Remdesivir is a nucleoside analog, one of the oldest classes of antiviral drugs. It works by blocking the RNA polymerase that coronaviruses and related RNA viruses need to replicate their genomes and proliferate in the host body.Remdesivir, in the spotlight as scientists and governments scramble to find a treatment for the disease, took a circuitous route to center stage. Born as a general antiviral candidate, researchers threw it at an array of viruses and saw where it stuck. It bounced along from Gilead’s labs to academic centers, nudged by both federal taxpayer dollars and support from the company. It kept turning up whiffs of potential in cells and animals infected by other coronaviruses like SARS and MERS, but these bugs weren’t causing sustained global crises. For years, Gilead was primarily focused on ushering remdesivir into trials and toward approval for a different kind of infection: Ebola.
The first COVID-19 patient diagnosed in the United States—a young man in Snohomish County, Washington—was given remdesivir when his condition worsened; he improved the next day, according to a case report in the New England Journal of Medicine (NEJM). A Californian patient who received remdesivir—and who doctors thought might not survive—recovered as well.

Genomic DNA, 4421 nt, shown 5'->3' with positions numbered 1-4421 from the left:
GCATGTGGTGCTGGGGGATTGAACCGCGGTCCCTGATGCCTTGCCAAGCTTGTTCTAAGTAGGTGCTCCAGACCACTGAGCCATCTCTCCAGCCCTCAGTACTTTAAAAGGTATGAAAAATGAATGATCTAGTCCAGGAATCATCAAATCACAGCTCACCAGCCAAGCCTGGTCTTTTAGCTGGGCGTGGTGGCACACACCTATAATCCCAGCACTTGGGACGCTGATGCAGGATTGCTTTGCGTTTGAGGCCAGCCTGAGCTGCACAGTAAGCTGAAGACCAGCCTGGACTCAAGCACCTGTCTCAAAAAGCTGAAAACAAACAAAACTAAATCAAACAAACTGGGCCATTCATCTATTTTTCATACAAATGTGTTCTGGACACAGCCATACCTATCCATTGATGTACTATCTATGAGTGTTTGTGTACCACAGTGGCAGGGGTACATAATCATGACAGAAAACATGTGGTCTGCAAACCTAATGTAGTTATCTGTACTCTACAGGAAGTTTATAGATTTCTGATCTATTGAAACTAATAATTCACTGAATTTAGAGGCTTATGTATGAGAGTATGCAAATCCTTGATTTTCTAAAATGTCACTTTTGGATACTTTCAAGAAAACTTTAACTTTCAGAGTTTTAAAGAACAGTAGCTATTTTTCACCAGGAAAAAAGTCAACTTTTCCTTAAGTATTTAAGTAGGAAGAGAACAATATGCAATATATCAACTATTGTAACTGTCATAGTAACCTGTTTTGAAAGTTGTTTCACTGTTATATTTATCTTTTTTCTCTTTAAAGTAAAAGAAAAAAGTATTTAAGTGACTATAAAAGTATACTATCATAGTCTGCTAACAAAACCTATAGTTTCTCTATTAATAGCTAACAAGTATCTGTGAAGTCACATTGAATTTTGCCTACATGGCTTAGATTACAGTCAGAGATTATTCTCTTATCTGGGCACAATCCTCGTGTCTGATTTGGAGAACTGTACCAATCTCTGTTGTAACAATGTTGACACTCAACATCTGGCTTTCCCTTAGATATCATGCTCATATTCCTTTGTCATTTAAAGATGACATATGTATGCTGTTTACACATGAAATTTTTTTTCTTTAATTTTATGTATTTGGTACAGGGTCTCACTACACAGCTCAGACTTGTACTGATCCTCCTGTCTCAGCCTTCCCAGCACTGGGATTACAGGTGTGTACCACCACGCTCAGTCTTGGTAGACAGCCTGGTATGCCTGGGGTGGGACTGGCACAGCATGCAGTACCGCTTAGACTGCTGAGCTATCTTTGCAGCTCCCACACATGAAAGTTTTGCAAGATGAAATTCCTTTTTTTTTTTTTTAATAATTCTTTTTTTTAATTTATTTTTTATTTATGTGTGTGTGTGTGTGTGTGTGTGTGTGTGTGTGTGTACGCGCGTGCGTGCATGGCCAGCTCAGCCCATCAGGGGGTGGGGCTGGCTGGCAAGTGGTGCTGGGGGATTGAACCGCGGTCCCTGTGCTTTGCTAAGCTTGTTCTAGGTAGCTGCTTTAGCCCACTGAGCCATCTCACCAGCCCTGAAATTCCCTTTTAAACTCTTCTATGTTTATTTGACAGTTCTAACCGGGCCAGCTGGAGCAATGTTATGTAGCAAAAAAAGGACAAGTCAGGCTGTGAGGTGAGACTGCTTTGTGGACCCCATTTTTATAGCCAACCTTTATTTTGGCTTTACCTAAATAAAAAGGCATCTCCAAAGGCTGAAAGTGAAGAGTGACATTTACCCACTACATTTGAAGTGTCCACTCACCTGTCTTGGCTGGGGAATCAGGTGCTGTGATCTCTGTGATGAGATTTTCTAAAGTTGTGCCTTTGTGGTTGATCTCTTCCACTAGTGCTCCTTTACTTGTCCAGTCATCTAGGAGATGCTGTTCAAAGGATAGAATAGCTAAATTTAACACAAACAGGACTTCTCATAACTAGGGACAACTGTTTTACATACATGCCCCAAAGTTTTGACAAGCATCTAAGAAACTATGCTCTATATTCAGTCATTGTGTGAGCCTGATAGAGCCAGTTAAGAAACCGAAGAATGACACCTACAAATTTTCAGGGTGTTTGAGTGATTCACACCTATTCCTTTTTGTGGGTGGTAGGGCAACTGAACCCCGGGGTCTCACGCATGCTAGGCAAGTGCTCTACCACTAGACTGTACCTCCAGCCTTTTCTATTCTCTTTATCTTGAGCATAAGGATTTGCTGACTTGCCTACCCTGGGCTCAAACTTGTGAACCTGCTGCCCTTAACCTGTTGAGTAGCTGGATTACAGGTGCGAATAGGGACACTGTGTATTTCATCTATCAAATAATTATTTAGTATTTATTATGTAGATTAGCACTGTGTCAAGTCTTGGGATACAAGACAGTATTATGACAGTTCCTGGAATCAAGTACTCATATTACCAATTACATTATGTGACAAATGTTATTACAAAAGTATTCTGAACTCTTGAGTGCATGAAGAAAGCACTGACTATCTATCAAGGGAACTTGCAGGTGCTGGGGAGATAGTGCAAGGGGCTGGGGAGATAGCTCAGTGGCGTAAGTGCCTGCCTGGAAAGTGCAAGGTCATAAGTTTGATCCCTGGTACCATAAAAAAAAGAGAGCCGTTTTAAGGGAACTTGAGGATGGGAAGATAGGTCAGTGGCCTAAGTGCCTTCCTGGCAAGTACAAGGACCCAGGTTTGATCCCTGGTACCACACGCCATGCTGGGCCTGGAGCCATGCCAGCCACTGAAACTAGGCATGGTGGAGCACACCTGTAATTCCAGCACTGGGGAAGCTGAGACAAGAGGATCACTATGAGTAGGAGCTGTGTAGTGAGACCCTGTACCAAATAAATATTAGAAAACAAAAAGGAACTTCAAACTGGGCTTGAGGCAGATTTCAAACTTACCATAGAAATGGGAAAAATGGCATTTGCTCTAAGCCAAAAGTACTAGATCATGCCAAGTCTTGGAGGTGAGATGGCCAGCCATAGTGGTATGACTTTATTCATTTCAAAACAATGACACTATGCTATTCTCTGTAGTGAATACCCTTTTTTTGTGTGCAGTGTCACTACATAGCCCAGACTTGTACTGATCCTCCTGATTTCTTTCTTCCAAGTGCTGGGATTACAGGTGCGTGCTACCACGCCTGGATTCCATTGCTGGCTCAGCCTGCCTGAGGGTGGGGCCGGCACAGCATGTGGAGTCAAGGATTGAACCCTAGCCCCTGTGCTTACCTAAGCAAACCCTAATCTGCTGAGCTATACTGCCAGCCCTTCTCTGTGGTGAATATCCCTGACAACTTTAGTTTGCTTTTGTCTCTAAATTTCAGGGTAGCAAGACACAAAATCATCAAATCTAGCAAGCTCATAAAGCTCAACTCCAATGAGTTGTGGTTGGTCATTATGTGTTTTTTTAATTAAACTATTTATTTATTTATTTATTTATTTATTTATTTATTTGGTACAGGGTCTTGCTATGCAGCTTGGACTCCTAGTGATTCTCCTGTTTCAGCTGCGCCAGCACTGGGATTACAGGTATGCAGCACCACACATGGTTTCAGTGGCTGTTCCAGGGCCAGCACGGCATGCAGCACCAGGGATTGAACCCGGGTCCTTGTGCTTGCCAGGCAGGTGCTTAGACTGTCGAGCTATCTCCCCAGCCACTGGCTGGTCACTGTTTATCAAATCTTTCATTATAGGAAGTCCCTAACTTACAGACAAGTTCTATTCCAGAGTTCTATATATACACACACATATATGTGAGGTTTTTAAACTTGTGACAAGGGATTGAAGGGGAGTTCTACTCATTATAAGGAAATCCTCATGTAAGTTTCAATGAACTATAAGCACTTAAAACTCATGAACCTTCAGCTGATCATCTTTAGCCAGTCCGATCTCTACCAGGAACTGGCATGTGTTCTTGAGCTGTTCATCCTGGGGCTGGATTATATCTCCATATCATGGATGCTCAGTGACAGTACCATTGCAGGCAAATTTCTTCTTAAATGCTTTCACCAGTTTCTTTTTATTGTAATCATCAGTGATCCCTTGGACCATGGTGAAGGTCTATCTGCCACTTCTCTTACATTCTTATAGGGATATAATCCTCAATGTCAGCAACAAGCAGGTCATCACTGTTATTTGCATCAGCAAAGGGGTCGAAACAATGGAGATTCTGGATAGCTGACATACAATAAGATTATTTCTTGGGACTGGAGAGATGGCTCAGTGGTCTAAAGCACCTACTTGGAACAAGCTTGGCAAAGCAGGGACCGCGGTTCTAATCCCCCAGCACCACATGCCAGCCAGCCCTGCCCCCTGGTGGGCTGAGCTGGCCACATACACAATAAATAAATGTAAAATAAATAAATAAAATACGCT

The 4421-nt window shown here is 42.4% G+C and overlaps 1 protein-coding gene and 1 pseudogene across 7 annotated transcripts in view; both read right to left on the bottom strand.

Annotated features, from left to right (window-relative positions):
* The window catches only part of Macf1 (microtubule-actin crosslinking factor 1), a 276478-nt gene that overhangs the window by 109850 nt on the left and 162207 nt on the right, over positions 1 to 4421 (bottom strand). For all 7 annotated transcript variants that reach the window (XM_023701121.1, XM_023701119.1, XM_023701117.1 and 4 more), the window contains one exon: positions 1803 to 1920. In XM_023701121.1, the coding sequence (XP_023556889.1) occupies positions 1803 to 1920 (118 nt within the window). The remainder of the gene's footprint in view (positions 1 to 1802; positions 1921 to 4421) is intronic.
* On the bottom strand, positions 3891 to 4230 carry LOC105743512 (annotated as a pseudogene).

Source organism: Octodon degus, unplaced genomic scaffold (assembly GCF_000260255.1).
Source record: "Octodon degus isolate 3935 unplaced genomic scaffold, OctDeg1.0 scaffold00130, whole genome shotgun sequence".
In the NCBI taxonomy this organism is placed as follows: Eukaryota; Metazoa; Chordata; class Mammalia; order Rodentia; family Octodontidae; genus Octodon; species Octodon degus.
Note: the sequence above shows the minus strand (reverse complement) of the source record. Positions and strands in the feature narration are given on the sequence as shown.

Remdesivir could be promising drug candidate to treat coronavirus
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Laboratory studies found remdesivir might work against SARS, a close cousin to the virus that has caused the current COVID-19 pandemic. Because of its promise, governments around the world acted quickly to set up formal studies to answer the question: Does remdesivir help patients with COVID-19 get better faster?
In early February, the Chinese government launched a randomized-controlled trial — considered the gold standard for research. Later that month, another randomized controlled trial sponsored by the United States National Institute of Allergy and Infectious Diseases (NIAID), part of the NIH, began at the University of Nebraska Medical Center in Omaha.
Dr. James Town, director of the medical intensive care unit at Harborview Medical Center in Seattl said: “There are trials going on for some of these things in some areas. All are rapidly enrolling, but their data won’t be back in time for a lot of places to make these decisions.”
The University of Minnesota is conducting three studies, including one on remdesivir for seriously ill patients. A second study will give hydroxychloroquine to people who have been exposed to the coronavirus, because they live in the same household as patients, to see if the drug can prevent them from becoming infected.
The third study will use an old, safe drug called losartan, normally given to treat high blood pressure, to find out whether it can prevent mild coronavirus infections from turning more serious. The drug blocks the receptor that the virus uses to get into cells, so researchers think it might stop or slow the illness.
“We’re trying to ask the question in the midst of the confusion and everything that’s going on, ‘Do these drugs help? Yes or no?’” Dr. Schacker said. “If no, let’s move on.”